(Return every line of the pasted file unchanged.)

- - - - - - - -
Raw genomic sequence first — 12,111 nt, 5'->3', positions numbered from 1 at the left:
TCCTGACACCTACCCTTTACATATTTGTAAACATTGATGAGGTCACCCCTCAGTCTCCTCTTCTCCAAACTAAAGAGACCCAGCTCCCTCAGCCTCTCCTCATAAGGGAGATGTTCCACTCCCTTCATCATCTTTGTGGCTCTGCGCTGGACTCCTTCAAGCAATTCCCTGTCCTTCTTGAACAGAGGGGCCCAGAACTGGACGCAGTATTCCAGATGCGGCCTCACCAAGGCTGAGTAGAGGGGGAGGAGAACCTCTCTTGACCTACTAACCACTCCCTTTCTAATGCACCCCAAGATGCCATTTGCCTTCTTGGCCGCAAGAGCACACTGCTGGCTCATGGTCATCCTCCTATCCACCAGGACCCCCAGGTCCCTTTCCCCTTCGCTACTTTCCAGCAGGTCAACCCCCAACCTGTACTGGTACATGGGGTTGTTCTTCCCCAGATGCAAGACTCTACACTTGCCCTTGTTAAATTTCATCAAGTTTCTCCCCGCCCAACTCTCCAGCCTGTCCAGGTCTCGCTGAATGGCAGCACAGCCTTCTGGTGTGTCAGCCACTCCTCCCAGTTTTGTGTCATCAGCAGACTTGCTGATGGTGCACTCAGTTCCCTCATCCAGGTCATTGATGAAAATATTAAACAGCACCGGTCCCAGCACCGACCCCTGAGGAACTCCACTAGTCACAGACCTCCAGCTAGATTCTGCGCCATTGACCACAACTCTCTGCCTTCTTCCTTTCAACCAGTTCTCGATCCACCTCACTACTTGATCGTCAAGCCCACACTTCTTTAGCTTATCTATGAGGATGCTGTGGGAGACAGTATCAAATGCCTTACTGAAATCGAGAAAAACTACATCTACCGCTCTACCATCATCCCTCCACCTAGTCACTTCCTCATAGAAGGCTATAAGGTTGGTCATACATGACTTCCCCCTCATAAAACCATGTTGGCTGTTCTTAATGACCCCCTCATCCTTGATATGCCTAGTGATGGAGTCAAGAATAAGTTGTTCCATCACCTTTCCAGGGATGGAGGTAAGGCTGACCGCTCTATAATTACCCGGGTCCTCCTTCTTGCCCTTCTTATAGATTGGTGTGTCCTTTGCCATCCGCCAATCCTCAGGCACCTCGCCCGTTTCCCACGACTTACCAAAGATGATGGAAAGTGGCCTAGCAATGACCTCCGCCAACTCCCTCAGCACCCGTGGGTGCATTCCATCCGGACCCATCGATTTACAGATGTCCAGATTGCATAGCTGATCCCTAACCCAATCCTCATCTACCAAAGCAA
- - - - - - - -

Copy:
Raw genomic sequence first — 12,111 nt, 5'->3', positions numbered from 1 at the left:
TCCTGACACCTACCCTTTACATATTTGTAAACATTGATGAGGTCACCCCTCAGTCTCCTCTTCTCCAAACTAAAGAGACCCAGCTCCCTCAGCCTCTCCTCATAAGGGAGATGTTCCACTCCCTTCATCATCTTTGTGGCTCTGCGCTGGACTCCTTCAAGCAATTCCCTGTCCTTCTTGAACAGAGGGGCCCAGAACTGGACGCAGTATTCCAGATGCGGCCTCACCAAGGCTGAGTAGAGGGGGAGGAGAACCTCTCTTGACCTACTAACCACTCCCTTTCTAATGCACCCCAAGATGCCATTTGCCTTCTTGGCCGCAAGAGCACACTGCTGGCTCATGGTCATCCTCCTATCCACCAGGACCCCCAGGTCCCTTTCCCCTTCGCTACTTTCCAGCAGGTCAACCCCCAACCTGTACTGGTACATGGGGTTGTTCTTCCCCAGATGCAAGACTCTACACTTGCCCTTGTTAAATTTCATCAAGTTTCTCCCCGCCCAACTCTCCAGCCTGTCCAGGTCTCGCTGAATGGCAGCACAGCCTTCTGGTGTGTCAGCCACTCCTCCCAGTTTTGTGTCATCAGCAGACTTGCTGATGGTGCACTCAGTTCCCTCATCCAGGTCATTGATGAAAATATTAAACAGCACCGGTCCCAGCACCGACCCCTGAGGAACTCCACTAGTCACAGACCTCCAGCTAGATTCTGCGCCATTGACCACAACTCTCTGCCTTCTTCCTTTCAACCAGTTCTCGATCCACCTCACTACTTGATCGTCAAGCCCACACTTCTTTAGCTTATCTATGAGGATGCTGTGGGAGACAGTATCAAATGCCTTACTGAAATCGAGAAAAACTACATCTACCGCTCTACCATCATCCCTCCACCTAGTCACTTCCTCATAGAAGGCTATAAGGTTGGTCATACATGACTTCCCCCTCATAAAACCATGTTGGCTGTTCTTAATGACCCCCTCATCCTTGATATGCCTAGTGATGGAGTCAAGAATAAGTTGTTCCATCACCTTTCCAGGGATGGAGGTAAGGCTGACCGCTCTATAATTACCCGGGTCCTCCTTCTTGCCCTTCTTATAGATTGGTGTGTCCTTTGCCATCCGCCAATCCTCAGGCACCTCGCCCGTTTCCCACGACTTACCAAAGATGATGGAAAGTGGCCTAGCAATGACCTCCGCCAACTCCCTCAGCACCCGTGGGTGCATTCCATCCGGACCCATCGATTTACAGATGTCCAGATTGCATAGCTGATCCCTAACCCAATCCTCATCTACCAAAGCAA